Tonight I had to explain to my grandma about my temp job.
Sorry, she calls it “tempo.”
So tonight I had to explain to my grandma about my tempo job.
Like all things I know grandma won’t be able to hear (everything) or understand (most things) I don’t give out too much information, and just let her ask me the things she really wants to know. It was a painful ten minutes, but I think she feels well informed now, so that is good.
I guess. Today the old ladies were freezing. They walked in the door and said, “Isn’t it so cold today?” (it was in the 70’s) and we would have to say, “oh, yes, bitter cold,” even though I was out in a short sleeve shirt and a skirt all day. There were jokes as to whether or not to keep jackets on, because it was so cold, don’t you know. Blah blah blah. Our indoor thermometer read 71 degrees. I don’t understand being old. I just don’t get it.
Today the old ladies were freezing. They walked in the door and said, “Isn’t it so cold today?” (it was in the 70’s) and we would have to say, “oh, yes, bitter cold,” even though I was out in a short sleeve shirt and a skirt all day. There were jokes as to whether or not to keep jackets on, because it was so cold, don’t you know. Blah blah blah. Our indoor thermometer read 71 degrees. I don’t understand being old. I just don’t get it.
Now, one of our old ladies is s…l…o….w….so slow.
We always make her get her food first. The concept is that she will get her food, sit down and start eating. We almost always set up dinner buffet style, and one time she was last getting her food, and by the time she made it to the table, we were mostly all finished eating. Then we had to sit for 25 minutes while she ate. We learned our lesson.
So, we make her go down the line first. I know that after we pray and send her down the line, I can usually change out of my church clothes, wash my feet, start writing a post or have a conversation online, unpack my church bag, and brush my hair before it will be my turn to get my food. Usually by the time we have all filled our plates and seated ourselves, she has finally gotten herself organized so as to pick up a fork and start eating. She’s just slow.
She eats slow too. Everyone always finishes way before her. So we just sit around, waiting. I have had many discussions about this with my family, and we decided that it isn’t because she is always talking, or always fussing, she is just slow.
One day my mother and I had a competition to see if one of us could finish our dinner after this old lady. We couldn’t do it. I ran out of things to eat.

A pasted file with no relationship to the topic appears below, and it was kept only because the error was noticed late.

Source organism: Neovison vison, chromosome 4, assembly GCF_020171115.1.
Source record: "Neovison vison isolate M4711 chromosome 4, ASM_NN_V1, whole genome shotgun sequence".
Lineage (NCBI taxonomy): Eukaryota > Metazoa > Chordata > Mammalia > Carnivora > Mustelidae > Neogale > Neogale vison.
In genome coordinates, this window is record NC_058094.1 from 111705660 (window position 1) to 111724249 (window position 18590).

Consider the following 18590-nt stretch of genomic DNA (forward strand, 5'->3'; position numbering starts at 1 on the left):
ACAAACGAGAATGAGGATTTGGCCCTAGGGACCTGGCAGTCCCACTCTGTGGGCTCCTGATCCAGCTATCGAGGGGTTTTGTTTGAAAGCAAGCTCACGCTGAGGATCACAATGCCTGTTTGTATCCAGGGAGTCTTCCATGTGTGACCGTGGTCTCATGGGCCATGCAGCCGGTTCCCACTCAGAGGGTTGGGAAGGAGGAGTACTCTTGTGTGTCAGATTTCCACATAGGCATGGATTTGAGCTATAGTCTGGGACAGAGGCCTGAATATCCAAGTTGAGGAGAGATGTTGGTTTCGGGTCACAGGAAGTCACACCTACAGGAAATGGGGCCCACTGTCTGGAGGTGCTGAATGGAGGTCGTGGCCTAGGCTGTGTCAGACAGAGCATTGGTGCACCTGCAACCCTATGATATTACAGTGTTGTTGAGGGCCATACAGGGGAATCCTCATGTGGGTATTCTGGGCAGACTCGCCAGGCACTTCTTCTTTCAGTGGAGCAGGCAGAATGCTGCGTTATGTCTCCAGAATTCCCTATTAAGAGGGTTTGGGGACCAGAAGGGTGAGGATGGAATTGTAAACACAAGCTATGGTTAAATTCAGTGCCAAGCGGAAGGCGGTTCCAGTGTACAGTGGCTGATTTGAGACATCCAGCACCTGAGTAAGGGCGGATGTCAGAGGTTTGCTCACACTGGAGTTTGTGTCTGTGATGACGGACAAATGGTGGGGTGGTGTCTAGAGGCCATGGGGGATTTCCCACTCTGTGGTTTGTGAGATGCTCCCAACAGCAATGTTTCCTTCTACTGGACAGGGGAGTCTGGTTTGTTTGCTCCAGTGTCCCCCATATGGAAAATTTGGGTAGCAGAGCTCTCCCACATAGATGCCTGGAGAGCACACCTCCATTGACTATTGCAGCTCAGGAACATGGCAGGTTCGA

Tonight, after everyone had finished eating, Paul and Marissa called, and I answered the phone. So, I got to talk to them for awhile, and I knew I was missing dessert. Grandma always makes dessert, and tonight it was pineapple pecan non-fat cake with cream cheese frosting. I rarely enjoy these desserts. I don’t really like cream cheese frosting, and I hate nuts in my baked goods. Unfortunately, Grandma really likes to bake, so we get stuff like this all the time. This really goes into another subject about how Grandma is always calling us and herself fat, but then she makes these desserts and gets offended if we don’t eat them. Maybe we will talk about that later. But before we move away from the subject, I just want to reminisce a little bit: To everyone that was at the family reunion this past summer, remember when Grandma sent over those cupcakes, and no one could figure out what was wrong with them? But we kept eating them thinking… “these are odd…” and then she told me she forgot to put oil in them. Remember that? Yeah, me too.
Okay, so after I finished talking with the sibs, I passed the phone to mom and dad, and knew it was my turn to sit at the table with the old ladies. Of course, I had to get a piece of cake and pretend to enjoy it. So I sat down with them, scraping off the frosting, and eating around the nuts, and not enjoying whatever was left of the cake, when mom decides to take her phone call outside into the 55 degree whether. She doesn’t close the door all the way, and suddenly Grandma says, “Holy %#&@ she left the door open!!!! I’m going to FREEZE!!!”
I hadn’t noticed a change in temperature, so I lazily look over at the door, and then back to Grandma, who was still mehrnermerhnering about how cold it is, so I decided to shut the door.
I don’t know what we were talking about next, but suddenly Grandma yells, “Where is Mary, she needs to eat a piece of cake!”
I agreed with Grandma, where indeed, was Mary? Why was she not helping me endure? But she was getting ready to go out. So I tell Grandma, “She’s straightening her hair!”
“STR-AIGH-T-EN-ING HER HAIR!”
“Well, she has a lot of hair.”
About this time I was mad at myself for answering the phone, and thus drawing out the evening unnecessarily. Where were my parents? Why am I here all by myself?
FINALLY mom comes back in to hang the phone up, and she is smiling. So I look up and make some funny comment, and so we are both smiling, and Grandma says, “Why are you smiling?!”
Mom doesn’t answer, because what could she say?
So Grandma asks again, “Why are you smiling?!?!?”
Mom just shrugs, which is apparently not a suitable answer because Grandma exclaims, “WHY ARE YOU SMILING?!?!”
I don’t remember what happened after that because I busted up laughing, and then Mom says, “Paul and Marissa and the baby are fine. They are doing really well.”
Grandma seemed fine with that answer.
The phone conversation was over, dessert was over, and the old ladies were about to get their coats on when I decided it was safe to escape to my room to write this. Dad took one old lady home and mom took the other one home.
When mom walked back home, she came down the hall, stood between mine and Mary’s rooms and said,
“You know, there are times when I think I’ll never make it through dinner.”